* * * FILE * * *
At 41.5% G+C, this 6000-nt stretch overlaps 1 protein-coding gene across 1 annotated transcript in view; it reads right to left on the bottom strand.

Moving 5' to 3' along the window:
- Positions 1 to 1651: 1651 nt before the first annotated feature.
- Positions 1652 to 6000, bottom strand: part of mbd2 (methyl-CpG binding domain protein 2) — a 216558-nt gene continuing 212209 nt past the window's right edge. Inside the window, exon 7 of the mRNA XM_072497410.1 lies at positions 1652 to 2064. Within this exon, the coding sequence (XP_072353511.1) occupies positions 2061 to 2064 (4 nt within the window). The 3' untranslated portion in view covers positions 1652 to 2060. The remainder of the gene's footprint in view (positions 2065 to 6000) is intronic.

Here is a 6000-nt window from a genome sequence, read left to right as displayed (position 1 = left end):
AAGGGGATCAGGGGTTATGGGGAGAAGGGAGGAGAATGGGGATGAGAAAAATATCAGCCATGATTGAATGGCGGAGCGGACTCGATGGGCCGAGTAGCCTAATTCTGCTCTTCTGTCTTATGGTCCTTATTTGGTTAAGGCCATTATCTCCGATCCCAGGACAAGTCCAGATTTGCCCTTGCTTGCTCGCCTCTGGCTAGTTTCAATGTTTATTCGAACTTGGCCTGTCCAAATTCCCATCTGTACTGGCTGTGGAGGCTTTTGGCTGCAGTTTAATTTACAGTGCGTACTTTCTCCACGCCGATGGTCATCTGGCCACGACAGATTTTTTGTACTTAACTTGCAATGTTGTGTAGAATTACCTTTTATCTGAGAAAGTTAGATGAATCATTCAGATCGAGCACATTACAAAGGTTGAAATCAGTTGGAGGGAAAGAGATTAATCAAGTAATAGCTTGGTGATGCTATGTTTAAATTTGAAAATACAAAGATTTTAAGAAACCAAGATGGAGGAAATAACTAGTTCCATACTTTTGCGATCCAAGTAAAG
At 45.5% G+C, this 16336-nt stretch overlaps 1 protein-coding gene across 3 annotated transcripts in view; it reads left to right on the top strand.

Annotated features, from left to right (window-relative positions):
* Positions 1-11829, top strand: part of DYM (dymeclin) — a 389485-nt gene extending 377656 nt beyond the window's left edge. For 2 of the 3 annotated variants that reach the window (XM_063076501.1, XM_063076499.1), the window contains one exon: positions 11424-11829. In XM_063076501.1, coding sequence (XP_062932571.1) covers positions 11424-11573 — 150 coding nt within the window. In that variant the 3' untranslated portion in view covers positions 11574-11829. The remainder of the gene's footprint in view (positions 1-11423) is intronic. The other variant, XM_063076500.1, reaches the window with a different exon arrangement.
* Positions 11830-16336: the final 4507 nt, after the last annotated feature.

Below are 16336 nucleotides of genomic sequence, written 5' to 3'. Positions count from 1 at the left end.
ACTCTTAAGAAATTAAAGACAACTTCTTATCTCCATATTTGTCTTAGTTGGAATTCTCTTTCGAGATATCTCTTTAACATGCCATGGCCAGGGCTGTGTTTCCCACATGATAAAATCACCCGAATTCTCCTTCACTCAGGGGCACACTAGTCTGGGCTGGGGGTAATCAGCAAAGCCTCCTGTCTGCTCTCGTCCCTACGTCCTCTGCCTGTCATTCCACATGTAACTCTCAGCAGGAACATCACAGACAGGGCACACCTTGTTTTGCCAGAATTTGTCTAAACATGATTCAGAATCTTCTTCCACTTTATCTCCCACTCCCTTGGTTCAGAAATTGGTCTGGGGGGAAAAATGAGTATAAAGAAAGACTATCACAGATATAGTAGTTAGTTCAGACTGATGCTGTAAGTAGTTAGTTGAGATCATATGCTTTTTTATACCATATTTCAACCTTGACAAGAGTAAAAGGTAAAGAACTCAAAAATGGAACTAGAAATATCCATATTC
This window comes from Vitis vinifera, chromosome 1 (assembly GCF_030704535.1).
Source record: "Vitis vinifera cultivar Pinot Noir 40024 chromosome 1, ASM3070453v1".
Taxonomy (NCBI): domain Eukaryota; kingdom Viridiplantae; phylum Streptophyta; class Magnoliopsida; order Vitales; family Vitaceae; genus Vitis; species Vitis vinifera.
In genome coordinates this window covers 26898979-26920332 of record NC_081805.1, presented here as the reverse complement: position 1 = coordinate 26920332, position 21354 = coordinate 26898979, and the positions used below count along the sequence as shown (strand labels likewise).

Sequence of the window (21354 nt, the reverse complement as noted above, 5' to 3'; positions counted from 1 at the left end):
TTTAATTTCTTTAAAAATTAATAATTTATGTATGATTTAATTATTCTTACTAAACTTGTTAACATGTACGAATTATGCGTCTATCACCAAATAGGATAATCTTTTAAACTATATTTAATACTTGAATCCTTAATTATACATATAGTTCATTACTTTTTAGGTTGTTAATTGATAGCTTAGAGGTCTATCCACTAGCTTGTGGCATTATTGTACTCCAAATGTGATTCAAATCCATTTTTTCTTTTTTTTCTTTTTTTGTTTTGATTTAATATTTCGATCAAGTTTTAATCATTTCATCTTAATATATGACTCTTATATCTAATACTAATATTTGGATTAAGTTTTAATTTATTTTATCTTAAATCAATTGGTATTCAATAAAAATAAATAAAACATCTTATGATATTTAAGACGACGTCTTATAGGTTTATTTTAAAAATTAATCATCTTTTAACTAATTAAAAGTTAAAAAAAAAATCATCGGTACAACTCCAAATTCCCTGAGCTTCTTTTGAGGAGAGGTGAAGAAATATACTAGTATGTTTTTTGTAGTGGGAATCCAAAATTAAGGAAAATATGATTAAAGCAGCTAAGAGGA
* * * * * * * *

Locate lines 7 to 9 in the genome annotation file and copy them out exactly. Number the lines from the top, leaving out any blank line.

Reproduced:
At 45.5% G+C, this 16336-nt stretch overlaps 1 protein-coding gene across 3 annotated transcripts in view; it reads left to right on the top strand.

Annotated features, from left to right (window-relative positions):
* Positions 1-11829, top strand: part of DYM (dymeclin) — a 389485-nt gene extending 377656 nt beyond the window's left edge. For 2 of the 3 annotated variants that reach the window (XM_063076501.1, XM_063076499.1), the window contains one exon: positions 11424-11829. In XM_063076501.1, coding sequence (XP_062932571.1) covers positions 11424-11573 — 150 coding nt within the window. In that variant the 3' untranslated portion in view covers positions 11574-11829. The remainder of the gene's footprint in view (positions 1-11423) is intronic. The other variant, XM_063076500.1, reaches the window with a different exon arrangement.